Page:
Much effort goes into making sure that biocides are relatively safe. However, they are designed to kill, and just as they are effective against ants, flies and mice, so they can harm people and their pets as well as birds, butterflies, bees and spiders. In addition to the dangers of toxicity, some substances accumulate or build up in the body as we get repeated doses.
- Organochlorines: originally considered very useful because of their relatively low acute toxicity. Some, for example DDT take a long time to break down into harmless substances, and can accumulate in the bodies of animals and hence in food chains. The use of most persistent varieties has been banned in the First World.
- Organophosphates: although more acutely dangerous and poisonous than organochlorines, these compounds are thought to break down more quickly. Most human poisonings are caused by organophosphates. Malathion is a common ingredient in garden insecticides.
- Carbamates: these were developed as pests became resistant to the previous two poison types. Carbaryl is found in many home insecticides.
- Pyrethroids: these synthetic insecticides are based on the natural pyrethrum found in some chrysanthemums. Pyrethroids break down quickest in the environment and are thus safer. They are, nevertheless, toxic and must be handled carefully.
* Read the small print and follow instructions carefully.
* Remove pests by hand where possible.
* Keep pesticides away from pets and children.
* Keep pesticides in their original containers which should be clearly marked and tightly sealed. Keeping a weed killer, for example, in a cool drink bottle can be a recipe for disaster.
* When using an aerosol pesticide, cover your hand with a glove or plastic bag to avoid skin contact with poison.
* If you must use rat poison or snail bait, cover it so that birds can't get to it, and remove it as soon as possible. * Do not mix pesticides, or use more than one at a time. * Look for alternatives, such as products containing pyrethrum and rotenone (see Gaia Research Institute below).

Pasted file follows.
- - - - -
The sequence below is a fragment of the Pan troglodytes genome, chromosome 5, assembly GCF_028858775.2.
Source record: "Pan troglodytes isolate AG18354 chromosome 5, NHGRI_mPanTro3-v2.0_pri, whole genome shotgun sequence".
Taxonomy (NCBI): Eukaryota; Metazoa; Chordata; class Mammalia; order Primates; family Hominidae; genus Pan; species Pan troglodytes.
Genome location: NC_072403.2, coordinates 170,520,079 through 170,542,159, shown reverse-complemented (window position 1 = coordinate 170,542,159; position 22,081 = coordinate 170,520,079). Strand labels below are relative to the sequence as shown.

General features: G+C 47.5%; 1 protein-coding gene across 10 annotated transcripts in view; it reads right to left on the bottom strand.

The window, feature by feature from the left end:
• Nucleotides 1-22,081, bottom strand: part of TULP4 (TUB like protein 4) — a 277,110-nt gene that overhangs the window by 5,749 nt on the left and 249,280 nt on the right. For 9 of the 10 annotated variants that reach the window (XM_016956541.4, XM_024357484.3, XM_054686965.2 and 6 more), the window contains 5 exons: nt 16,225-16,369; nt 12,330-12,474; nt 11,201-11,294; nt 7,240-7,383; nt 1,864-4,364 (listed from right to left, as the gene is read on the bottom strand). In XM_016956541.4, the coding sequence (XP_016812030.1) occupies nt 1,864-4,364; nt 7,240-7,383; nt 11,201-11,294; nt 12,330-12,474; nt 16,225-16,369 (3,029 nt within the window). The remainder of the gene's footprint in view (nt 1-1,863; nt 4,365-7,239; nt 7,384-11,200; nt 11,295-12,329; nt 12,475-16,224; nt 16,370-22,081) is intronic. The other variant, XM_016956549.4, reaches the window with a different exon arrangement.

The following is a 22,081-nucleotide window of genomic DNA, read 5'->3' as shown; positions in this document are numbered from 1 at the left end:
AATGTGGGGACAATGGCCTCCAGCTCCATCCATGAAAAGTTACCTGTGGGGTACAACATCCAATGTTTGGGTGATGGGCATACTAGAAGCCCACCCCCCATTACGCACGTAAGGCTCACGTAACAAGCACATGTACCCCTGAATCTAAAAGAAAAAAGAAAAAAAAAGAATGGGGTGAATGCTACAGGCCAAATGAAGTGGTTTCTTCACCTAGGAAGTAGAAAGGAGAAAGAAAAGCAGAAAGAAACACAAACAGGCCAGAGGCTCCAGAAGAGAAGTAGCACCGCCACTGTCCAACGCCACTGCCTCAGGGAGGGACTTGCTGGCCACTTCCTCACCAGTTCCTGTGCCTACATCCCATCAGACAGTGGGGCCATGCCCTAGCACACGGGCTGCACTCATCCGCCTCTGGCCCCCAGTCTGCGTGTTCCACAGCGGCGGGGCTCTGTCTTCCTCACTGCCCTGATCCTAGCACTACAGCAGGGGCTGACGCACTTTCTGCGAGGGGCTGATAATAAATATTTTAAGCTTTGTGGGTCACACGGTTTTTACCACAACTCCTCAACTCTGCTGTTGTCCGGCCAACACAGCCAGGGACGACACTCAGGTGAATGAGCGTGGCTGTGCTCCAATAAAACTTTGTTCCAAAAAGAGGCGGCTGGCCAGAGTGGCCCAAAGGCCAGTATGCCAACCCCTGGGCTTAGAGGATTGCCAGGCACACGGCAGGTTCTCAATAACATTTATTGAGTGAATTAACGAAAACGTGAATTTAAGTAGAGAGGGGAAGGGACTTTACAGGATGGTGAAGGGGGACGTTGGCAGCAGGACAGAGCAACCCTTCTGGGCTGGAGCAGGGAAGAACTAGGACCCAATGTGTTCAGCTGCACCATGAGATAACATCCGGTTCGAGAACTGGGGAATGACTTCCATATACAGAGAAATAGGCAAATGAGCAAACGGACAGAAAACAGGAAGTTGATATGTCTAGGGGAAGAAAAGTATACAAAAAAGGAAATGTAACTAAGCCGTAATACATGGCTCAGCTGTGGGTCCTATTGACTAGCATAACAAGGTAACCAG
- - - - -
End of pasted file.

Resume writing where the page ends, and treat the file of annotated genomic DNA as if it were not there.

* Become informed - the more you know, the safer your home and environment will be.
* Even safer alternatives may be poisonous and should be handled with care. Borax, for example, will cause vomiting if swallowed in small quantities and should be kept out of reach of children.
* For advice on cases of human poisoning contact the Poison Information Centre: Johannesburg 011-642 2417, Bloemfontein 051-475 353, Cape Town 021-689 5227.
* For advice on cases of animal poisoning contact the Animal Rehabilitation Centre 012-808 1106.
YOUR GUIDE TO GREEN LIVING IN SOUTHERN AFRICA. W. McLintock. Enviromac, Johannesburg, 1990.
50 SIMPLE THINGS KIDS CAN DO TO SAVE THE PLANET. The Earth Works Group. Sphere, 1990.
THE SOUTH AFRICAN FIRST AID MANUAL. St. Johns Ambulance and South African Red Cross Society. Struik, Cape Town, 1990.
HOUSEHOLD HAZARDS. An informative pamphlet available from Earthlife Africa, Grahamstown. P.O. Box 2260, Grahamstown, 6140.
Enviro Facts: Farmers, Poisons and Wildlife.
Earthlife Africa. All numbers office hours. Cape Town 021-761 0928, Durban 031-942565, Johannesburg 011-839 3764, Pretoria 012-344 1916, Grahamstown 0461-23778
Poison Working Group. PO Box 15121, Lynn East, 0039. Tel. 012-808 0592.
Animal Rehabilitation Centre. PO Box 15032, Lynn East, Pretoria, 0039. Tel. 012-808 1106